How Much To Charge For A Dummy Cake?

Decorating By Darthstefeny Updated 5 Aug 2012 , 5:45pm by DeniseNH

Darthstefeny Posted 24 Mar 2012 , 4:26pm
post #1 of 11

I haven't made a dummy cake yet, and a client asked me how much it would be for one. It's for a wedding where the client is serving a slab cake and the cake is for picture. So I e-mailed her if it's only for picture or if they wanted a real cake on the top for her and the groom. So then she asked me to price both. It's only a basic butter cream with a little pipping with some chocolate coverd strawberries on it. I'm wondering if anyone has any idea to help me with this. It would be a 3 tiered cake. Thanks icon_smile.gif

10 replies
denetteb Posted 24 Mar 2012 , 6:16pm
post #2 of 11

I don't charge for cakes, but if it was me I would charge my usual price. The price of the dummies will probably cost more than cake. Plus most of the priceof a cake is in the labor and the time to decorate a dummy would be about the same as a real cake.

denetteb Posted 24 Mar 2012 , 6:17pm
post #3 of 11

One additional thought is if you make the photo cake and someone else makes the slab cakes, will your name and reputation become associated with the quality, or possibly lack of quality, of the slab cakes if you chose to make the dummy cake?

Darthstefeny Posted 24 Mar 2012 , 6:54pm
post #4 of 11

Thank you for your input. I didn't think that a dummy cake would be priced the same as a cake. I knew I would still have to decorate and such, but being it's not real cake, I didn't think it would be as pricey. Thanks again.

denetteb Posted 24 Mar 2012 , 6:57pm
post #5 of 11

But you still have to purchase the dummies, right? How much will they cost you? If I recall from other posts/forums the trend in pricing was 80% to full price of a real cake.

TammyH Posted 24 Mar 2012 , 7:40pm
post #6 of 11

Back when I was charging for cakes, I charged for dummy cakes (the same as my "basic" price for the equivilent size). They take just as much time to decorate/setup.


pmarks0 Posted 25 Mar 2012 , 12:38am
post #7 of 11

Because you don't have the overhead that you would have with baking a real cake, the general rule seems to be 75-80% of the full price, it it were all cake.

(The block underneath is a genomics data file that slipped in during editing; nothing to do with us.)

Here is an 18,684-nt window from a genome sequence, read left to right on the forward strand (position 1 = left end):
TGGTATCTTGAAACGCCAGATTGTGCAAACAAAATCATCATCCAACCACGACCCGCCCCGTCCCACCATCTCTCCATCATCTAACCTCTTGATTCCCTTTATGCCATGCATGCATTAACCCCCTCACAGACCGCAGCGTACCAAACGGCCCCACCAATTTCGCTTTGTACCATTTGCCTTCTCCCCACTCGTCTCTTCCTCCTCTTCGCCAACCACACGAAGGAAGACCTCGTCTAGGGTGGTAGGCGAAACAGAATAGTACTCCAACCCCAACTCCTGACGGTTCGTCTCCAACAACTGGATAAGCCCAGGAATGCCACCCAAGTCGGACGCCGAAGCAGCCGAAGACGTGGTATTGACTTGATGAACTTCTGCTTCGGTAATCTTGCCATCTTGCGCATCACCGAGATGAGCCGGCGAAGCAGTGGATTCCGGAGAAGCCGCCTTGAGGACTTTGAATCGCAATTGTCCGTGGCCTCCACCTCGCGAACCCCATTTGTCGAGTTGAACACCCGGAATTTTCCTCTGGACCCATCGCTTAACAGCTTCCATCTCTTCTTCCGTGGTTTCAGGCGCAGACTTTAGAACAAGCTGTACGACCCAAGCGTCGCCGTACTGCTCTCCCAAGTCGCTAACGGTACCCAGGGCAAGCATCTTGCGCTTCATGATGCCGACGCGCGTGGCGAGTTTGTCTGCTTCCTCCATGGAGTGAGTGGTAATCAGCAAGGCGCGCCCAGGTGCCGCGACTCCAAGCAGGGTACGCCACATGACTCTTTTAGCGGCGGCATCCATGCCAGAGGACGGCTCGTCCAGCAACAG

matthewkyrankelly Posted 25 Mar 2012 , 1:00am
post #8 of 11

The benefit to you of a dummy cake is that you can make the cake much earlier and don't have to worry about spoilage. However, costs will be about the same and work should be about the same.

purplestamper Posted 5 Aug 2012 , 12:20pm
post #9 of 11

icon_biggrin.gif Just recently friends and co-workers have been asking me to make cakes for them. Took a cake decorating coarse 3 years ago to make cakes for my family. I just did my first dummy cake, two tiers 8" and a 10" and got $100.00. I figured the materials cost me about $40.00, double the cost of the materials. It was covered in fondant and Gerbera daisy's. So $80.00 for the cake and a tip. Live in a small town so we can not charge Big City prices.

leah_s Posted 5 Aug 2012 , 12:39pm
post #10 of 11

The generally accepted standard pricing for dummies is 80% of what the real cake would cost. It's the number that appears pretty much everywhere.

DeniseNH Posted 5 Aug 2012 , 5:45pm
post #11 of 11

I tried making a dummy cake for display at a wedding then two real cakes on each side of the fake cake then a sheet cake in the kitchen. I spent a lot of time making it but didn't charge for it because I knew I could use it for an upcoming wedding show. Wrong! I needed to go back to the venue to pick it up then discovered it was damaged because someone got drunk and stabbed it with a fork "to see if it was really a fake cake". So between the cost of the victorian dummies, swags, sugar flowers, extra charge to pick it up then having to redo it because of the fork marks, I gave up and never did another. I have been asked but quote the same price as a real cake.

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